The waterfall photo above is the first chronologically. It was taken by Steve Coleman about March 5 and shows the beautiful waterfall beside the road, halfway up the escarpment; his comment was that it hadn’t run this well for three years or more, and I can’t disagree. The others are my own, taken on a visit on March 13. By that time the waterfall was considerably reduced, although still beautiful:

Hervey's Range waterfall
The same waterfall ten days later

Hervey’s Range Road crosses Two Mile Creek a couple of miles from the crest of the range and I took a couple of photos just upstream from the bridge. The first shows it in a very typical state – a clear stream, almost narrow enough to step across, in a broad sandy bed lined by mature trees.

Hervey's Range
Two Mile Creek in mid March

My second photo, taken at the same time from a spot in the middle of the first, shows just how high the water had risen with recent rains. (Apologies for the image quality – I should have used my camera instead of my phone.) “Raging torrent” is a cliche, but I can think of no better description of what it must have been.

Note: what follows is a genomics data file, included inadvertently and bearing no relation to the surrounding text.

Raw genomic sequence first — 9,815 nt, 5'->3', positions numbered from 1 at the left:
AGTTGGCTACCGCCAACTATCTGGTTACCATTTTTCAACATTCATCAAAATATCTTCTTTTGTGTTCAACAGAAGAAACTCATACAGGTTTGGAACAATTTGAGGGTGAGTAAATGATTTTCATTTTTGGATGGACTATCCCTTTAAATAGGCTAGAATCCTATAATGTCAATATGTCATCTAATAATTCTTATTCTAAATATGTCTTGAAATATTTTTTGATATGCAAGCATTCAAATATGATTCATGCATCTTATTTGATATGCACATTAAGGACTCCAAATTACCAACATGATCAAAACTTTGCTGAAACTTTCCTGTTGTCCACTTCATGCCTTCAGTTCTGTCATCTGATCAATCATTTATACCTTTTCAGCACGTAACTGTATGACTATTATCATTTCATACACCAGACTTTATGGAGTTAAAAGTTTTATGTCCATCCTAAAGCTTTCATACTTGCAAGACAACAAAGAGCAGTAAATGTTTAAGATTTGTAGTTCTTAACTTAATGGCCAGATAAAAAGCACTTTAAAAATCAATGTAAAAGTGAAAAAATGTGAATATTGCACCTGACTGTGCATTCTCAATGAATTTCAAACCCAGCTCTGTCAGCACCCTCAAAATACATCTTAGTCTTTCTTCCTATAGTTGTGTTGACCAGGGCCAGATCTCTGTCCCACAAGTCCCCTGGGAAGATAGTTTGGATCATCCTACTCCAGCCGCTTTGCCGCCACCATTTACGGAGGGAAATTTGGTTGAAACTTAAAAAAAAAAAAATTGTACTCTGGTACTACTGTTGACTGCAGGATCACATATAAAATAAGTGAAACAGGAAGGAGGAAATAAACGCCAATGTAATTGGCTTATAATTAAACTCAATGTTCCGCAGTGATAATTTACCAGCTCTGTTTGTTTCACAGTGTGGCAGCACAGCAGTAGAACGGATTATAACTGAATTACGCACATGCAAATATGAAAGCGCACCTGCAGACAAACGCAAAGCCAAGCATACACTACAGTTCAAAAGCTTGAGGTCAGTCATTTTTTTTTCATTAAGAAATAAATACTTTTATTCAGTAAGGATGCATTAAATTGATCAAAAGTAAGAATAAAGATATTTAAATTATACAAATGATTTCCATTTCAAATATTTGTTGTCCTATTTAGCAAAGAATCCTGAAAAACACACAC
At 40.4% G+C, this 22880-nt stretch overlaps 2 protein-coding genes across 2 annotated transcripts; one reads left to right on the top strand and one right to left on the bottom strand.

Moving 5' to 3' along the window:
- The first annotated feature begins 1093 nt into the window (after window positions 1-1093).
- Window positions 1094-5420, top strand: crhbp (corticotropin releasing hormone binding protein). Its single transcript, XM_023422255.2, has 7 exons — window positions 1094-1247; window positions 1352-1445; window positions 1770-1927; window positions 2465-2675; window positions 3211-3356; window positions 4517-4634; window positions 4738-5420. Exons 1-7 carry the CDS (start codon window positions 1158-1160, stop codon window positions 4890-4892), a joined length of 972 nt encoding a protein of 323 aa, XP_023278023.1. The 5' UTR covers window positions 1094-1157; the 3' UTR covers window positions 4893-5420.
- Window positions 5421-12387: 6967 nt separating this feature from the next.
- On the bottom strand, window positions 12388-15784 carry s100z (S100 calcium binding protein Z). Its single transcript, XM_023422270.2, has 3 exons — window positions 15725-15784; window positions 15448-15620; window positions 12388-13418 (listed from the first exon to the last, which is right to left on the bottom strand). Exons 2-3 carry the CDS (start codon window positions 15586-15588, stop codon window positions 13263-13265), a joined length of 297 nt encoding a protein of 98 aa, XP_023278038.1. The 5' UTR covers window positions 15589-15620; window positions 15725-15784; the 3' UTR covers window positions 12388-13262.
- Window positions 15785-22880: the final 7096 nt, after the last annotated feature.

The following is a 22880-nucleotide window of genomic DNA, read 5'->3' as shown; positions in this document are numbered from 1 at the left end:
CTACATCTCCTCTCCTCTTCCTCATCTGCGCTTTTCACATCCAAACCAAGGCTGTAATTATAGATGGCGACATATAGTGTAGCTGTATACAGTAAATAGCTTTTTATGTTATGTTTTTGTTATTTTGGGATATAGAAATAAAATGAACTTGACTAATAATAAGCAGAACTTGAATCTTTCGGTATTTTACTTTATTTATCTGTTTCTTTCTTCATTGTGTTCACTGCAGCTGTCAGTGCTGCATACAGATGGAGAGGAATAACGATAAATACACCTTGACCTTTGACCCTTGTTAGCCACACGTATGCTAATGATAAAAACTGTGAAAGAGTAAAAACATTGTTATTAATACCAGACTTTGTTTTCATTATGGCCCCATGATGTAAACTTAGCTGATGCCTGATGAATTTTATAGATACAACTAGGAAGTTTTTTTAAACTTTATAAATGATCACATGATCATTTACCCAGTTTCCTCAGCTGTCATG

Hervey's Range
Two Mile Creek showing the late February flood height

People around Townsville have been quoting a couple of lines of poetry lately, and it’s not hard to see why:

I love a sunburnt country,
A land of sweeping plains,
Of ragged mountain ranges, 
Of droughts and flooding rains.

The Town Common after rain

I’m not going to claim credit for it, of course, but my post about rainwater tanks was followed almost immediately by the best rain Townsville has had for years, with totals like 250 to 600 mm over a week or so, depending on exactly where you looked. Ross Dam went from about 15% to over 80% – but I will say more about that in another post.

I visited the Town Common yesterday, very briefly, to see the difference the rain had made there. The road through the park to Freshwater Lagoon was closed at the gates near the Golf Club, so we walked in from the Pallarenda carpark and up to the Tegoora Rock lookout instead; it gave us better views but we were further from the birdlife.